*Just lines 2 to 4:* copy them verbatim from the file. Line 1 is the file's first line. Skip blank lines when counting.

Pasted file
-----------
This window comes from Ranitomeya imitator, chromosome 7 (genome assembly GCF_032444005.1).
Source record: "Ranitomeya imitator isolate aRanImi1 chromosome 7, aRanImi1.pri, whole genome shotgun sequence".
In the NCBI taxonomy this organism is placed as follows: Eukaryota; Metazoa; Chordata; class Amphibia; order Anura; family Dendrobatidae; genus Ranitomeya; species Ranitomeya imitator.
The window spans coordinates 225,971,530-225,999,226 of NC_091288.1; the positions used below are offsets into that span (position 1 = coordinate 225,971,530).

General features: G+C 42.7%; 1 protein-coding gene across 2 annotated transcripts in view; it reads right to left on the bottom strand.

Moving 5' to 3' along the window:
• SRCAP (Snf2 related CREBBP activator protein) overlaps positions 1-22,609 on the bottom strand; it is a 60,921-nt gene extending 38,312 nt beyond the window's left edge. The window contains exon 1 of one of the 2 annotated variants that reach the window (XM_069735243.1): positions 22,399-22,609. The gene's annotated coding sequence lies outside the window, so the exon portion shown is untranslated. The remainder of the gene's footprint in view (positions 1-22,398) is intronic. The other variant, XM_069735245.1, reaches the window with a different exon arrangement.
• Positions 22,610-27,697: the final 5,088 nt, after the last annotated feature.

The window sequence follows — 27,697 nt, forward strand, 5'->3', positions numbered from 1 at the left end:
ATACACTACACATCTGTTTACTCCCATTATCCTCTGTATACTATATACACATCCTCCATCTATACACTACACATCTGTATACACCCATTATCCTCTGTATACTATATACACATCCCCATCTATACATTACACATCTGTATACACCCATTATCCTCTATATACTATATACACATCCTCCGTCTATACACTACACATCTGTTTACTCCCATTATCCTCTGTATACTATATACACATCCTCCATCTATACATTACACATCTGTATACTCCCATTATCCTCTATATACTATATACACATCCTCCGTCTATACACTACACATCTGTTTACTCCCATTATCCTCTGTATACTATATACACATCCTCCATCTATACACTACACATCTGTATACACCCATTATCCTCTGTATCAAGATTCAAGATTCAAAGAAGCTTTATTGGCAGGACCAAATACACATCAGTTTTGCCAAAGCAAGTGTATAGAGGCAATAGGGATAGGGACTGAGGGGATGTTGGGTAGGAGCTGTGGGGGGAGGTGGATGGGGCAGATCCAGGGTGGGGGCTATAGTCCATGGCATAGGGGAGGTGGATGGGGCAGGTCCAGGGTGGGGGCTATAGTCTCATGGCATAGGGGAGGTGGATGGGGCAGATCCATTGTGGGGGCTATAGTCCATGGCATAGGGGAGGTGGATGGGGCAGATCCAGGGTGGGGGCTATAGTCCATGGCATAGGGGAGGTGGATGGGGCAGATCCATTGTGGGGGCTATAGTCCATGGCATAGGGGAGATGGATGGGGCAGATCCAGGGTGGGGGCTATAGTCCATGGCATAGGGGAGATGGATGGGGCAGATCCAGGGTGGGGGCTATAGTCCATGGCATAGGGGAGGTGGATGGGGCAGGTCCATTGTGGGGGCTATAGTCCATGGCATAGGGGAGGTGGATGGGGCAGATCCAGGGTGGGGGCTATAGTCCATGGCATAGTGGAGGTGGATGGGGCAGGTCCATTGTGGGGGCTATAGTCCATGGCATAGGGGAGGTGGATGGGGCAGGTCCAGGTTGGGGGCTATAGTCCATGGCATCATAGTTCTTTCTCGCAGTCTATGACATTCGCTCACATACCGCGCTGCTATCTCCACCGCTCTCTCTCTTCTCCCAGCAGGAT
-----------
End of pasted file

Source record: "Ranitomeya imitator isolate aRanImi1 chromosome 7, aRanImi1.pri, whole genome shotgun sequence".
In the NCBI taxonomy this organism is placed as follows: Eukaryota; Metazoa; Chordata; class Amphibia; order Anura; family Dendrobatidae; genus Ranitomeya; species Ranitomeya imitator.
The window spans coordinates 225,971,530-225,999,226 of NC_091288.1; the positions used below are offsets into that span (position 1 = coordinate 225,971,530).